Shop Smart for Payroll Providers
May 2 2011 by Morey Stettner
To manage payroll, business owners either handle it in-house or hire an outside service provider. Jiri Stejskal does both.
After Stejskal founded CETRA Language Solutions in 1997, he calculated payroll for his two employees on his own. But that didn’t last long.
“I didn’t want to deal with it anymore so I started using Paychex,” says Stejskal, chief executive of the Elkins Park, Pa.-based company. “I used them for about two years but it was overkill,” given CETRA’s relatively small size and modest payroll needs at the time.
Finally, Stejskal hit on a solution that was just right. He uses an online service package offered by QuickBooks in which he pays a monthly fee for payroll support.
“I enter the payroll data and QuickBooks takes care of the taxes and other stuff,” he says. “I distribute the paystubs through [QuickBooks] portals. Employees can access their paystubs online and print them out if they want.”
Over the last eight years, Stejskal has found this system works better than either doing it all himself or outsourcing to a huge payroll provider such as Paychex. Because he travels frequently for work, he likes that he can run payroll for his 17 employees from abroad. All he needs is an Internet connection.
“I recommend getting a payroll company rather than doing it entirely on your own,” he says. “There are lots of hassles with taxes, the penalty for making a mistake is pretty high and payroll services usually don’t cost very much.”
As Stejskal discovered when he initially tried to do it himself, payroll administration is a complex process replete with risk. Making sense of all the forms, timesheets and tax compliance reports can prove a dizzying challenge.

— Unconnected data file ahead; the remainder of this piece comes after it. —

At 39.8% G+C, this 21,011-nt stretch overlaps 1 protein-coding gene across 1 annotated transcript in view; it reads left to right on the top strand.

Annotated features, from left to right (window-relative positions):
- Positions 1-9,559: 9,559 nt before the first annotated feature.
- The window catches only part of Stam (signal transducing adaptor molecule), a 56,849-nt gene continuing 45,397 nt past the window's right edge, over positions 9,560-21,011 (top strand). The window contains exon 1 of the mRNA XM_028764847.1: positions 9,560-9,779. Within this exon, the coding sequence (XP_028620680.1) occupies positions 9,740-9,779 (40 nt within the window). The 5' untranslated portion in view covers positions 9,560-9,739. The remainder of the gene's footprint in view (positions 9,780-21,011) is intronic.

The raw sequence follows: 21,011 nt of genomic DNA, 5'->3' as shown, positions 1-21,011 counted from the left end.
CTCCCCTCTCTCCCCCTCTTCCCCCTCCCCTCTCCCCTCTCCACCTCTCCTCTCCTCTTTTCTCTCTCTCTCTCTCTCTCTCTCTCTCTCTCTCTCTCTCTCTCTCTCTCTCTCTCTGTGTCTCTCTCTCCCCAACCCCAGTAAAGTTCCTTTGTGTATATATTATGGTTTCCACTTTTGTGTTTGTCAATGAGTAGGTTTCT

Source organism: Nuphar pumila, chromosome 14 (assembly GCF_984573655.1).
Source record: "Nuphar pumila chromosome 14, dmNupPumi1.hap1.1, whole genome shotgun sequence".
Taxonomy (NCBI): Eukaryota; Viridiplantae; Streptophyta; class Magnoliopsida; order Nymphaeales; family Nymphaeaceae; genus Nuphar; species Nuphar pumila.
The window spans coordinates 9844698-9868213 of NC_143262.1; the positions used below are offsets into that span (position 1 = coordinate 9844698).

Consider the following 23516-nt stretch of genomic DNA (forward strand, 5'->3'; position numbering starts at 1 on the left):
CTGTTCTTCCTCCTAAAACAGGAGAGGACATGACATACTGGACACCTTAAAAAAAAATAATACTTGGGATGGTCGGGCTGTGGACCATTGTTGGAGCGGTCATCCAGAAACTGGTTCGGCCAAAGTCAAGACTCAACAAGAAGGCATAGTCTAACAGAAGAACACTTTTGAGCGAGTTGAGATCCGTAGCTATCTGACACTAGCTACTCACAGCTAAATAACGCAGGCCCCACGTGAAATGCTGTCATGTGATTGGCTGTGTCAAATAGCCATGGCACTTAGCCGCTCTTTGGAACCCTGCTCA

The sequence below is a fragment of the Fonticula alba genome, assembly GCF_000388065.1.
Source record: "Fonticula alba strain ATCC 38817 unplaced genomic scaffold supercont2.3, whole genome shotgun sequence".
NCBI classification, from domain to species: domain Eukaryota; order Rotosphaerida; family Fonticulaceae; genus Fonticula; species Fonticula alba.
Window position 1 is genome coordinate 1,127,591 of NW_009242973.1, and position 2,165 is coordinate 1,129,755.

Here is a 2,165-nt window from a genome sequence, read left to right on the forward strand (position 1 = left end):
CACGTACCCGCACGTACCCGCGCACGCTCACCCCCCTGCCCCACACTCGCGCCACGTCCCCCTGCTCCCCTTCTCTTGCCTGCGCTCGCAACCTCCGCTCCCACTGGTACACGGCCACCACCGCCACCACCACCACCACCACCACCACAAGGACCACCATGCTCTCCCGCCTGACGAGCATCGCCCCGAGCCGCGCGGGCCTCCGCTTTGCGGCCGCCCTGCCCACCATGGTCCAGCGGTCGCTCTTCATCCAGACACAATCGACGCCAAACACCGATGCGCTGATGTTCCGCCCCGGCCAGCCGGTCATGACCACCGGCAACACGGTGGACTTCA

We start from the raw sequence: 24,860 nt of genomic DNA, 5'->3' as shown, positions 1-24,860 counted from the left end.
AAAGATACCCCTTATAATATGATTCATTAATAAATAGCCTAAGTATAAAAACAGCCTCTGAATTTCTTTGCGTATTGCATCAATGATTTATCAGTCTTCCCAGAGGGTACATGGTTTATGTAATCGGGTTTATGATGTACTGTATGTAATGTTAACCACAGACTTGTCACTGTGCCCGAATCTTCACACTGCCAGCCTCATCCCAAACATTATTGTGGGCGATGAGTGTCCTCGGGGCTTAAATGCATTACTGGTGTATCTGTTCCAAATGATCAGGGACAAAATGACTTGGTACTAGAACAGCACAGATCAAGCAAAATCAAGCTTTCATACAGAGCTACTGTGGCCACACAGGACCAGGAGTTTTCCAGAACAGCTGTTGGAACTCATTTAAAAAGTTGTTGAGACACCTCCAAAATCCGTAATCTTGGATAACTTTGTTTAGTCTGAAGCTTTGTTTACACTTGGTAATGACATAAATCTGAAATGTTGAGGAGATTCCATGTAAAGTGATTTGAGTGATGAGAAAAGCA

Even scrupulously careful employers can face IRS payroll penalties for late or inaccurate tax filings. The penalties can amount to thousands of dollars depending on, say, the size of a calculation error or the timing of the payment.
Should You Do It Yourself?
Despite the difficulties posed by ever-changing tax rules, employee turnover and workers’ expectations to get paid in a timely, well-orchestrated manner, many business owners opt to do their own payroll. Entrepreneurs’ self-reliant streak or their preference for hands-on business management can carry over to administrative tasks such as payroll.
According to a National Federation of Independent Business (NFIB) survey, 64 percent of small employers prepare payroll in-house, 19 percent use a payroll services company and 14 percent hire an outside accountant or bookkeeper. For those that do payroll in-house, the owner personally does it 55 percent of the time, while 29 percent use an employee and 14 percent rely on an unpaid spouse or family member.
“When they go outside and hire payroll providers, they say they do it because that takes care of everything so they have less to worry about,” says William Dennis, senior research fellow at the NFIB in Washington, D.C. “When they do it inside, they give many reasons including cost savings and the desire for more oversight control.”